The sh'liach tzibur means the "messenger" or the "envoy" of the community. The Hebrew term is sometimes shortened to the word "shatz."
The term sh'liach tzibur refers to the designation of the person who in public synagogue worship officiates as both cantor and leader. The shatz's main function is to lead the congregants in communal worship.
According to the Shulchan Aruch (the 16th-century code of Jewish law), the sh'liach tzibur must demonstrate humility, acceptability to the congregation, knowledge of the rules of prayer and the proper pronunciation of the Hebrew text, an agreeable voice, proper dress, and a beard. (The beard may be waived except for the High Holidays.) For all but a few preparatory prayers and hymns, the sh'liach tzibur can only be a male of Bar Mitzvah status. (Encyclopedia Judaica)
The sh'liach tzibur referred to in the Talmud was an individual appointed to supervise community affairs. He officiated at morning, afternoon, and evening services every day, acting on behalf of the congregants to fulfill their worship obligations. Another term for sh'liach tzibur is chazzan which is found in the Mishnah. There, it refers to three different occupations. In the first chapter of Shabbat. Mishnah 3 the commentary of Obadiah Bartinurah explains the term chazzan as a teacher of children. In Makkot 3:12 and in Tamid 5:3, he explains that the term refers to an attendant or messenger of the court. In the Sefer Ha-Arukh, under the heading chazzan, the term is explained as originating in the Hebrew verb, hozeh, "sees." From here, we understand that the sh'liach tzibur or the chazzan must be able to see how to read the Torah. (The Cantor's Manual of Jewish Law, p. 20.)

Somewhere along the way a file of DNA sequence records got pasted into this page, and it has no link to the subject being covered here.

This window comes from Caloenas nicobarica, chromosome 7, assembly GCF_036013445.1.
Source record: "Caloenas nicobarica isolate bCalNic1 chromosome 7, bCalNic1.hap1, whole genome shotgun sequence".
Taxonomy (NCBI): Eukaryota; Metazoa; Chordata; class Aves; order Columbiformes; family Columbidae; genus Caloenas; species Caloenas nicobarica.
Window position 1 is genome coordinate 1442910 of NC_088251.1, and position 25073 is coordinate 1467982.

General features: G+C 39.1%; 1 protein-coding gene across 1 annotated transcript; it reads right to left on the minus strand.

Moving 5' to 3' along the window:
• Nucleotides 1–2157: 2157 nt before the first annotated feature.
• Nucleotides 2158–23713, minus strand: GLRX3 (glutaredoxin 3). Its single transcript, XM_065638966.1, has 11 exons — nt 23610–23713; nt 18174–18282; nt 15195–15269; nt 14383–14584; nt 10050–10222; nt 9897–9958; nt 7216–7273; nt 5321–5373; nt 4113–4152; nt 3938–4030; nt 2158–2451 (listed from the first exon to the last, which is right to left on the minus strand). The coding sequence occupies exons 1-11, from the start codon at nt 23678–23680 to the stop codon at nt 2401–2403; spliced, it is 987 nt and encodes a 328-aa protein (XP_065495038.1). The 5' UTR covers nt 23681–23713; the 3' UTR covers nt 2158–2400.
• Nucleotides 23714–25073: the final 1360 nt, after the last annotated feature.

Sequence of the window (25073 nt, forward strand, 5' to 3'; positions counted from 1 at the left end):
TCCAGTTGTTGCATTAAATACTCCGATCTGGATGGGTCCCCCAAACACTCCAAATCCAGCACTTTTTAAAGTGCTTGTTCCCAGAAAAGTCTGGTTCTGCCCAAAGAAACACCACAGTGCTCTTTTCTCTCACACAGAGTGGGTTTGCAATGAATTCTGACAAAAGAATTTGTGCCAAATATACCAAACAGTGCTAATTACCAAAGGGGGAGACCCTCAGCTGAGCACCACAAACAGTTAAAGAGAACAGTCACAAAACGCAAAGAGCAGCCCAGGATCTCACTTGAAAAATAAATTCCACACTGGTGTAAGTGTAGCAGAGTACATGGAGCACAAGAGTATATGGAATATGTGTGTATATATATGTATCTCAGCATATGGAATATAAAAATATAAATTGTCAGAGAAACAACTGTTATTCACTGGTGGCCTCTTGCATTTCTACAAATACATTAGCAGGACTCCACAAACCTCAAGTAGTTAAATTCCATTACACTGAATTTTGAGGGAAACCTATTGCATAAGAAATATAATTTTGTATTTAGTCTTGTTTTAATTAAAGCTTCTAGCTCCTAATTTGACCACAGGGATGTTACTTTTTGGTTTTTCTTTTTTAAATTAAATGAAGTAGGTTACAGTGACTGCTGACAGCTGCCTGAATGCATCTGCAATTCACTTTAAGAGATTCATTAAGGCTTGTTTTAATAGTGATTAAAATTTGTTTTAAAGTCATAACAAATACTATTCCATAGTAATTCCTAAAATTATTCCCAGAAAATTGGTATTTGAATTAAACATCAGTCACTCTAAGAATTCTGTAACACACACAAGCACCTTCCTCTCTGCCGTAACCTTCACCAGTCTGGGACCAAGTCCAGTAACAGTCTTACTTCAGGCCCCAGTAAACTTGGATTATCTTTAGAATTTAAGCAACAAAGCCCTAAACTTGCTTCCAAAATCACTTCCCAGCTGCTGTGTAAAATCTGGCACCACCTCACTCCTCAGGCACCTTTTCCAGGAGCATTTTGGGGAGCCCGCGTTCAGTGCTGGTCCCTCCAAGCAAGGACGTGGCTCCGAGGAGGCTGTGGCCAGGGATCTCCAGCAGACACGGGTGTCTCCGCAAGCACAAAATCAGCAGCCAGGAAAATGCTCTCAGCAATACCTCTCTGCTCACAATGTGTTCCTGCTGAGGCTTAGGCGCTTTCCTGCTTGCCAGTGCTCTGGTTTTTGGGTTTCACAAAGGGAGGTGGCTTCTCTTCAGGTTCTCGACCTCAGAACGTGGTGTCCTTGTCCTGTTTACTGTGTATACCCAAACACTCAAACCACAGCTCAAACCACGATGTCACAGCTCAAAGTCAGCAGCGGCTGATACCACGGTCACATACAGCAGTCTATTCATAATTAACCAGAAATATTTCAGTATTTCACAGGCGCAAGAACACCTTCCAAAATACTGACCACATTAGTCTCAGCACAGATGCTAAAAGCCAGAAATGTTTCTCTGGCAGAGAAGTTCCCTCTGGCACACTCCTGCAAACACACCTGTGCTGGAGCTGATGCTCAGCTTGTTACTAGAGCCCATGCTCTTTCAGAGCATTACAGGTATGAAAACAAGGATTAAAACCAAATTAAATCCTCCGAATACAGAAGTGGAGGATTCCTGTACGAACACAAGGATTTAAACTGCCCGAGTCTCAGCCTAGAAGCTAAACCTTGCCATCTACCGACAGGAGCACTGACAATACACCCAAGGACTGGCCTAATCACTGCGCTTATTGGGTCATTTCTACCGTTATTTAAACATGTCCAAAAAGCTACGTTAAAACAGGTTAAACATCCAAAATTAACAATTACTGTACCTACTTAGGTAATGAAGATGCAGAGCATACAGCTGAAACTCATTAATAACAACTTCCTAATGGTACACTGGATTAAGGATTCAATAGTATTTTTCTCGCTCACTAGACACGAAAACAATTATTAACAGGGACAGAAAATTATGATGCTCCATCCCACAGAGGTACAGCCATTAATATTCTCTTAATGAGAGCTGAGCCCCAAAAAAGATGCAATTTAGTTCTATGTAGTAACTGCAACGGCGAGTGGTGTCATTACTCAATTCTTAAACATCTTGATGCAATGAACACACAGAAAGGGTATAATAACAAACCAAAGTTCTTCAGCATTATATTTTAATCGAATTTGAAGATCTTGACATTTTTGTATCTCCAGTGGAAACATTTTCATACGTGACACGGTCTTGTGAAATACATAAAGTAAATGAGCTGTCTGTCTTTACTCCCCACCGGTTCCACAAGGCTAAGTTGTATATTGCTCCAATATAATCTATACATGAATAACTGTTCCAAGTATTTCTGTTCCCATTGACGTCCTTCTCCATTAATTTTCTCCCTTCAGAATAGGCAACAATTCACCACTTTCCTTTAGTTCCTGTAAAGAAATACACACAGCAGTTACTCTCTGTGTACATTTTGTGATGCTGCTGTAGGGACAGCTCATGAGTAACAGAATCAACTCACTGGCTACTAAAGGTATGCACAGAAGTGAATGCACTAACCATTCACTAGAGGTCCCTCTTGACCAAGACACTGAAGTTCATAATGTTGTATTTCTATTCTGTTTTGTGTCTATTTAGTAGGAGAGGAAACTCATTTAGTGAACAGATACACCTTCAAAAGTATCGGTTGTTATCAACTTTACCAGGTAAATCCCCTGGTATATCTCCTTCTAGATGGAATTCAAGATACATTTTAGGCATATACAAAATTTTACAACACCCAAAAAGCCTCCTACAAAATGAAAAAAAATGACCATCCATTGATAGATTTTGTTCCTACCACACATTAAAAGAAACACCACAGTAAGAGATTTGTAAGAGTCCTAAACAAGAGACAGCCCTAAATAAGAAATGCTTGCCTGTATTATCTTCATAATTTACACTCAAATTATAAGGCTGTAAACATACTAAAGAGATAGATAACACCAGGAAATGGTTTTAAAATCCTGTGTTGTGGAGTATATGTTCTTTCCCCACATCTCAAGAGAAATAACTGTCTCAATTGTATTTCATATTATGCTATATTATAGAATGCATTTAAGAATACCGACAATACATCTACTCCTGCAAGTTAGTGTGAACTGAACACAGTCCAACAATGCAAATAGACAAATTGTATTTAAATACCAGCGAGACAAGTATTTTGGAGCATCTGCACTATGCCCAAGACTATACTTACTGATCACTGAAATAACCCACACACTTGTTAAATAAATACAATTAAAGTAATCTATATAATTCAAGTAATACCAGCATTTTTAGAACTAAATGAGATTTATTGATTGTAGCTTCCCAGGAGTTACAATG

A sh'liach tzibur who intensifies the service so that all may hear his sweet voice joyously give thanks to God will be blessed for it if he prays with humility and stands with awe. Where his intention is only to let himself be heard, however, his joy being pride in his voice lone, this is disgraceful....He who unduly prolongs the service acts wrongful and puts an excessive burden upon the congregation....He whom the Holy One Blessed Be He has endowed with a pleasant voice, let him sing to God at festivals in honor of the fulfillment of a mitzvah in preference to secular festivities. (The Cantor's Manual of Jewish Law.)
Chazzanut has become a skill, a technical performance, an impersonal affair. As a result, the sounds that come out of the chazzan evoke no participation. They enter the ears; they do not touch the hearts. The right Hebrew word for cantor is ba'al tefillah, master of prayer. The mission of a cantor is to lead in prayer. He does not stand before the Ark as an artist in isolation, trying to demonstrate his skill or to display vocal feats. He stands before the Ark not as an individual, but with a congregation. He must identify himself with the congregation. His task is to represent as well as to inspire a community. Within the synagogue, music is not an end in itself, but a means of religious experience. Its function is to help us to live through a moment of confrontation with the presence of God; to expose ourselves to God in praise, in self-scrutiny, and in hope. ("The Vocation of the Cantor," Abraham Joshua Heschel.)
Those who chant prayers borrowed from the melodies of the Moslems should be removed from office. (Alfasi)
Chazzanim are specifically forbidden to sing any song in Arabic, even at a party or social gathering. (Sha'arei Teshuvah #152)
Music in general...is forbidden, except when it belongs to prayer which moves the soul either to joy or sorrow....Moreover, there is no difference between the singing of Hebrew or of Arabic words. Permission or prohibition depends exclusively upon the content of the words. (Maimonides)